Saturday, May 20, 2017

The Misadventures of Mike Brannigan (Part Eight)


The Worst Cabdriver in Sacramento


A lone carriage rumbles down Sacramento's K Street sometime in the 1860s. (From the Online Archive of California)

(Read Part 7: Brannigan is Back!)

In January, 1859, the San Joaquin Republican carried this story, as did several papers up and down California:

Not So Bad A Man—Michael Brannigan, hackdriver in Sacramento, found a large purse full of money in his hack, on Wednesday, and carried it to Wells, Fargo & Co.’s office, for the owner, whom he supposed to be a lady that had been riding in his carriage.

This was some surprising news. Mike Brannigan, “not so bad a man?” Mike Brannigan—the “Woman Whipper,” shoulder-striker, and petty thief, at one time the worst cabdriver in San Francisco,  and who had been driven out of that city by the Vigilance Committee—not so bad a man? Could some salutary change have come over Mike?

Certainly, Mike showed some signs of settling down and becoming respectable now that he was living in exile in Sacramento. He purchased a splendid new vehicle for $2,500, which the Sacramento Bee described as “one of the most elegant hack carriages ever imported to California,” with “silver trappings and lined with brocatelle and silk fringe.” He provided carriage service for the inauguration of Governor John B. Weller (Mike’s old associate from exile in New York). Mike became the owner of a small fleet, employing several drivers. By November of 1859, he obtained the privilege of operating the carriages for Sacramento’s premier hotel, as reported in the Bee:



The St. George Hotel at 4th and J Streets; where Mike Brannigan operated the carriage service. (Detail of a stereogram by Anthony & Co., at Online Archive of California)

Mike Brannigan announces that he is the sole proprietor of the St. George Hotel carriages, and all persons entrusting themselves to his care will be well treated and not subjected to extortionate demands. His charge for conveying a person to or from the boat, with baggage or to any part of the city, is $2.

Mike shows up in the 1860 census at the age of 30, with his own room in a large boarding house run by the Hutchinson family. Mike’s occupation is listed as “coach proprietor,” and his personal estate is valued at $3000. This was certainly a far cry from a few years before, when he had been penniless and hungover on the beach in Nicaragua.

It looked like the notorious Mike Brannigan had turned his life around.

For a minute or two. Then things went downhill.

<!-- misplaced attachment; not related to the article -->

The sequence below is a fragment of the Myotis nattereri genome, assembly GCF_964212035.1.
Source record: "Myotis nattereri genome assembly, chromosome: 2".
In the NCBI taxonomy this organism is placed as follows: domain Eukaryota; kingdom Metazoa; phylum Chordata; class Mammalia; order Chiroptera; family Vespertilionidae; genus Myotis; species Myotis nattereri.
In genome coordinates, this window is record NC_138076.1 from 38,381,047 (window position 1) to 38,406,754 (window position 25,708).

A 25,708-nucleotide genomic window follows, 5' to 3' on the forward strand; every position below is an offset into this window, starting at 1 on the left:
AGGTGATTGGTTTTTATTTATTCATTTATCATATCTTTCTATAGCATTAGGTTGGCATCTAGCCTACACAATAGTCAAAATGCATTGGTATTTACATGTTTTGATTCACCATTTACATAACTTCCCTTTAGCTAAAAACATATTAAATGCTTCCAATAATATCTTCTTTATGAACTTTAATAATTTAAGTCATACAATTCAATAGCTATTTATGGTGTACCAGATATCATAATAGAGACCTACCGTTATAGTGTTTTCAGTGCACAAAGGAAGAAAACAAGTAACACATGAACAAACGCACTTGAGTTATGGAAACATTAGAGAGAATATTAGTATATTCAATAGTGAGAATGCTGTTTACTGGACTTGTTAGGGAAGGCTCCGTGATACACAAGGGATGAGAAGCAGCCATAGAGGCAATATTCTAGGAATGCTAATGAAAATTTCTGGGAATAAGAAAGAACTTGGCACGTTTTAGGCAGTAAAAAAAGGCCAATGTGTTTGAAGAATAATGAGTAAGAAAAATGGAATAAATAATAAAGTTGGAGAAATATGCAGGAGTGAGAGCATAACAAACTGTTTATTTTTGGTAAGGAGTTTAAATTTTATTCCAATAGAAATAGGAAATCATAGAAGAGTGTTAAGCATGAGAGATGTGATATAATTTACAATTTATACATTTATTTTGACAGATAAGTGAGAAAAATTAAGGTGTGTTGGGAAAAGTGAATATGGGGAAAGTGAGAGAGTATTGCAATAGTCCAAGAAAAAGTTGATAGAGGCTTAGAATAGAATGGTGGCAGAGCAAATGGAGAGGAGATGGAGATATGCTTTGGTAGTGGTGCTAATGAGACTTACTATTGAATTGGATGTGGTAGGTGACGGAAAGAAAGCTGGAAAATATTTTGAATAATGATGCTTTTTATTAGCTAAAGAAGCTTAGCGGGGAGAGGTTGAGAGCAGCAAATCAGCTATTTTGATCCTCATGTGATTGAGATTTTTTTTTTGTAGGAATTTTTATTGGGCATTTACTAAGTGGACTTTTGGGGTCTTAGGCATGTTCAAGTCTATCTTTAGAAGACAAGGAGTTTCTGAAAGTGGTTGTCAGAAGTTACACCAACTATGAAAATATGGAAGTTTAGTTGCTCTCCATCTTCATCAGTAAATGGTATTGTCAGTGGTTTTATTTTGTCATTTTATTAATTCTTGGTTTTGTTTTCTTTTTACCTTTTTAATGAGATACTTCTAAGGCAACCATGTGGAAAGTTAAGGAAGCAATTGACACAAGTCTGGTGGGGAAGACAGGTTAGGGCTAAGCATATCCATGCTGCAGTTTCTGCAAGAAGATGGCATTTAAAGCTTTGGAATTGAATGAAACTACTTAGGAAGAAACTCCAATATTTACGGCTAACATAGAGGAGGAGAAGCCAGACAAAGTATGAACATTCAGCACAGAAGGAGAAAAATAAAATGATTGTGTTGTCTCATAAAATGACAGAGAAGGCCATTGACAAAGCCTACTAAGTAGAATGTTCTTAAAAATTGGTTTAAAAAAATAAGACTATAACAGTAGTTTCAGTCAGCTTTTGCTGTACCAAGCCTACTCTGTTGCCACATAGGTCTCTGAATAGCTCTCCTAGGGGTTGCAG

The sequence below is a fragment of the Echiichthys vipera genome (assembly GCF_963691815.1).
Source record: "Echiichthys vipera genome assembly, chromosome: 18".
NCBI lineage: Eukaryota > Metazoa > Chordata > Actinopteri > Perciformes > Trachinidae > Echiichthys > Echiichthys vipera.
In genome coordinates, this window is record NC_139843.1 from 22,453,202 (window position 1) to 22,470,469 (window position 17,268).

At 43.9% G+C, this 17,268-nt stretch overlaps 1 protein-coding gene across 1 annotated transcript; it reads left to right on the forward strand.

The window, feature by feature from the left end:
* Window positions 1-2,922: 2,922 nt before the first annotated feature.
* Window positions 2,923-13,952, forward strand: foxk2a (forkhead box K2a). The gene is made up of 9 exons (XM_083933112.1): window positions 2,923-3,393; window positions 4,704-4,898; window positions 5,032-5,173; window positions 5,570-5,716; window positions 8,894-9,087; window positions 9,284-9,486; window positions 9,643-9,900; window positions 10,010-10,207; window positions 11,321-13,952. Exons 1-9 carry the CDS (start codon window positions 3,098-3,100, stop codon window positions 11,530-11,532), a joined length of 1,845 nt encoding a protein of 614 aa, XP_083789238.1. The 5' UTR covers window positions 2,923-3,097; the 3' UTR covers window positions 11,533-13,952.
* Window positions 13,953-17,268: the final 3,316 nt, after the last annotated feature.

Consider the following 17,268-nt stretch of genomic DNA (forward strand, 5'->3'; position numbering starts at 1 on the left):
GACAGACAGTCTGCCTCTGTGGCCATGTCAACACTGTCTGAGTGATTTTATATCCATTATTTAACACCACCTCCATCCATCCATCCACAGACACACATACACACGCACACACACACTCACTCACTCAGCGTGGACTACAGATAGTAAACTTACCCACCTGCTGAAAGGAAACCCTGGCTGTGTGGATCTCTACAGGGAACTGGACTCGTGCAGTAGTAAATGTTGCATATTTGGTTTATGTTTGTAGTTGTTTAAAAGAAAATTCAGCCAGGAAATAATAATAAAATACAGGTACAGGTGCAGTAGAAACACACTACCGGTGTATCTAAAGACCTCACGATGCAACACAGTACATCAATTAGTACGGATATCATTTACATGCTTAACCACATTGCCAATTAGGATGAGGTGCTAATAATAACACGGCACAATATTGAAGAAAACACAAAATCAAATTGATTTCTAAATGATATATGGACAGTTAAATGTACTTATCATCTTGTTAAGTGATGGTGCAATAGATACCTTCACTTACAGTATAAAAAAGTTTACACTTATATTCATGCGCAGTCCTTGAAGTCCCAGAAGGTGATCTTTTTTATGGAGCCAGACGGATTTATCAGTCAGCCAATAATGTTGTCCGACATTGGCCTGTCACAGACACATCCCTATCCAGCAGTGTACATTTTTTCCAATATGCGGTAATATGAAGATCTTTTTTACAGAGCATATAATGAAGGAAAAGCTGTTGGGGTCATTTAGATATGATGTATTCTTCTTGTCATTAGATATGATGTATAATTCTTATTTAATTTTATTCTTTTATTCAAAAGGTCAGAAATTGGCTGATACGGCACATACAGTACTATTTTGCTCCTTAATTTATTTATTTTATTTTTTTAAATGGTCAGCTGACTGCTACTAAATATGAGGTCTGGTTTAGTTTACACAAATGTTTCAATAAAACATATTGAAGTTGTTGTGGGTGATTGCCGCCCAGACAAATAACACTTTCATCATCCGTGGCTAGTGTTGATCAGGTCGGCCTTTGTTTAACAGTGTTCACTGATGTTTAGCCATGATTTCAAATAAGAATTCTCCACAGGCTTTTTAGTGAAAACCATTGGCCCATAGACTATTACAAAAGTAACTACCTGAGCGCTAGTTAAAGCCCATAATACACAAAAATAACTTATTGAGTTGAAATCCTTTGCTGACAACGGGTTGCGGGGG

For one thing, Mike couldn’t stop drinking and fighting, and he couldn’t keep his mouth shut. Once again he started appearing regularly in the Police Court, for disturbing the peace, using foul language, and for general uproariousness. As the Record-Union wrote decades later as part of a “Thirty Years Ago” news retrospective:

It was a poor day for items when Mike Brannigan, the notorious hackman, did not furnish one or more. On the 18th of June he had a bloody fight in front of the St. George Hotel with C. Driscoll, and on the same day he fell into the river and came near drowning.

But as always, Mike was not unpopular with everybody. His friendly manner and quick wit earned him numerous friends, and also made him a hit with passengers. When John L. Livingston, “a well-dressed man and of good address” arrived in Sacramento on business, he got into Mike’s hack at the landing, and, one way or another, ended up in a house of prostitution, where he not only enjoyed himself immensely, but met a charming young courtesan whose name history records as Kate, or possibly Clara, or possibly Elizabeth Riley. Livingston was so smitten with Kate/Clara/Elizabeth that a priest was called and the couple were married in the brothel before a crowd of inebriated witnesses.


Downtown Sacramento in the 1860s. (Image from the Online Archive of California)

The next morning, the new Mr. and Mrs. Livingston went for a carriage ride around the city:

The happy bridegroom had with him a large amount of coin (principally in twenties), and was driven around yesterday with his wife in a carriage by Mike Brannigan, paying visits to friends of the bride, and discharging any pecuniary demands against her.

By afternoon, the blushing bride had retreated to her chambers, where the Daily Union noted that “as is alleged, she was sick abed, or too drunk to appear.” Livingston himself was flat broke, and even had to pawn his luggage to get a ride back to the landing in time for his boat home.


The Antelope, a Sacramento River steamer. (Image from the Online Archive of California)

When he arrived, Mike Brannigan, “who had doubtless pocketed some of the squandered cash,” was in his usual stand waiting for passengers, but hid from Livingston until the latter was safely on the plank boarding the steamer Antelope; then calling out loudly for the crowd’s attention, Mike shouted ridicule and abuse on the “unfortunate dupe” who had been relieved of his money and his dignity by the sharps of Sacramento. Livingston stood morosely on deck as the Antelope pulled away to the sounds of laughter and derisive hoots from the landing.

Good times!

(Next: The Brannigan Outrage)




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